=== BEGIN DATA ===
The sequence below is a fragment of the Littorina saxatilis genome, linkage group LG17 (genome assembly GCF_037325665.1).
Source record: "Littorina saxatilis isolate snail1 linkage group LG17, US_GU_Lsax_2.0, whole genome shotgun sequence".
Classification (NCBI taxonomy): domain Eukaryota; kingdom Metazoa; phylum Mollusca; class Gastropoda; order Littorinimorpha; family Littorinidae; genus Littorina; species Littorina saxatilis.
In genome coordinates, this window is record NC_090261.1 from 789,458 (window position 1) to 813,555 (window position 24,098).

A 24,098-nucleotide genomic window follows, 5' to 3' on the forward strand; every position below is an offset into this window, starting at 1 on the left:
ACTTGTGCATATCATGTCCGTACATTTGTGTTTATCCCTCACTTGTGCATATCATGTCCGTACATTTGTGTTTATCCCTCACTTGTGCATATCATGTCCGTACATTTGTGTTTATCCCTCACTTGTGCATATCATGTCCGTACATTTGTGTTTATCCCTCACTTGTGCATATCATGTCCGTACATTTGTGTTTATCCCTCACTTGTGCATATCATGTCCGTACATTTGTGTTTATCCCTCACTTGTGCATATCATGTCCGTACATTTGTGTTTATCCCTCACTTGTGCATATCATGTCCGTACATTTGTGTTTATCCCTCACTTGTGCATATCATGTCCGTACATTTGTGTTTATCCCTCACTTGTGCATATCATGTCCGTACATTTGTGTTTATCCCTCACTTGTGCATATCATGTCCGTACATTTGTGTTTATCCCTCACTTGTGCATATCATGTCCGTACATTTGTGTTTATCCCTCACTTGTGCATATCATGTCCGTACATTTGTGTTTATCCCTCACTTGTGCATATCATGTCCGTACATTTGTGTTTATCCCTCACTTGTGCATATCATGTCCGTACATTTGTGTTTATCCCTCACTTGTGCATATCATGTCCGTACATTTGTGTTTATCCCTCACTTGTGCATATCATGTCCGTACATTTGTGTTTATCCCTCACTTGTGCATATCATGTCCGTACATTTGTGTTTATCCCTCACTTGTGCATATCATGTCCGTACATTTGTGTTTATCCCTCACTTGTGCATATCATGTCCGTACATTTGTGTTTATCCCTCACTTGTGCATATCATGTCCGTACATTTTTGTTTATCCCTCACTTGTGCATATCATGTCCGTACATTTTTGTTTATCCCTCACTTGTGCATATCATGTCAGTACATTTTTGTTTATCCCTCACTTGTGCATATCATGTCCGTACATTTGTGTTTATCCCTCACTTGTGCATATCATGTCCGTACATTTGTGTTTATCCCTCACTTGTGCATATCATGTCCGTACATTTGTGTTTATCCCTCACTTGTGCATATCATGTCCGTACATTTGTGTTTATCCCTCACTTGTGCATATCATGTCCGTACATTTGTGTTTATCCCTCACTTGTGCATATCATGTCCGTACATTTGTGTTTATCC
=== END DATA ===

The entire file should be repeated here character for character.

The sequence below is a fragment of the Littorina saxatilis genome, linkage group LG17 (genome assembly GCF_037325665.1).
Source record: "Littorina saxatilis isolate snail1 linkage group LG17, US_GU_Lsax_2.0, whole genome shotgun sequence".
Classification (NCBI taxonomy): domain Eukaryota; kingdom Metazoa; phylum Mollusca; class Gastropoda; order Littorinimorpha; family Littorinidae; genus Littorina; species Littorina saxatilis.
In genome coordinates, this window is record NC_090261.1 from 789,458 (window position 1) to 813,555 (window position 24,098).

A 24,098-nucleotide genomic window follows, 5' to 3' on the forward strand; every position below is an offset into this window, starting at 1 on the left:
ACTTGTGCATATCATGTCCGTACATTTGTGTTTATCCCTCACTTGTGCATATCATGTCCGTACATTTGTGTTTATCCCTCACTTGTGCATATCATGTCCGTACATTTGTGTTTATCCCTCACTTGTGCATATCATGTCCGTACATTTGTGTTTATCCCTCACTTGTGCATATCATGTCCGTACATTTGTGTTTATCCCTCACTTGTGCATATCATGTCCGTACATTTGTGTTTATCCCTCACTTGTGCATATCATGTCCGTACATTTGTGTTTATCCCTCACTTGTGCATATCATGTCCGTACATTTGTGTTTATCCCTCACTTGTGCATATCATGTCCGTACATTTGTGTTTATCCCTCACTTGTGCATATCATGTCCGTACATTTGTGTTTATCCCTCACTTGTGCATATCATGTCCGTACATTTGTGTTTATCCCTCACTTGTGCATATCATGTCCGTACATTTGTGTTTATCCCTCACTTGTGCATATCATGTCCGTACATTTGTGTTTATCCCTCACTTGTGCATATCATGTCCGTACATTTGTGTTTATCCCTCACTTGTGCATATCATGTCCGTACATTTGTGTTTATCCCTCACTTGTGCATATCATGTCCGTACATTTGTGTTTATCCCTCACTTGTGCATATCATGTCCGTACATTTGTGTTTATCCCTCACTTGTGCATATCATGTCCGTACATTTGTGTTTATCCCTCACTTGTGCATATCATGTCCGTACATTTGTGTTTATCCCTCACTTGTGCATATCATGTCCGTACATTTGTGTTTATCCCTCACTTGTGCATATCATGTCCGTACATTTTTGTTTATCCCTCACTTGTGCATATCATGTCCGTACATTTTTGTTTATCCCTCACTTGTGCATATCATGTCAGTACATTTTTGTTTATCCCTCACTTGTGCATATCATGTCCGTACATTTGTGTTTATCCCTCACTTGTGCATATCATGTCCGTACATTTGTGTTTATCCCTCACTTGTGCATATCATGTCCGTACATTTGTGTTTATCCCTCACTTGTGCATATCATGTCCGTACATTTGTGTTTATCCCTCACTTGTGCATATCATGTCCGTACATTTGTGTTTATCCCTCACTTGTGCATATCATGTCCGTACATTTGTGTTTATCC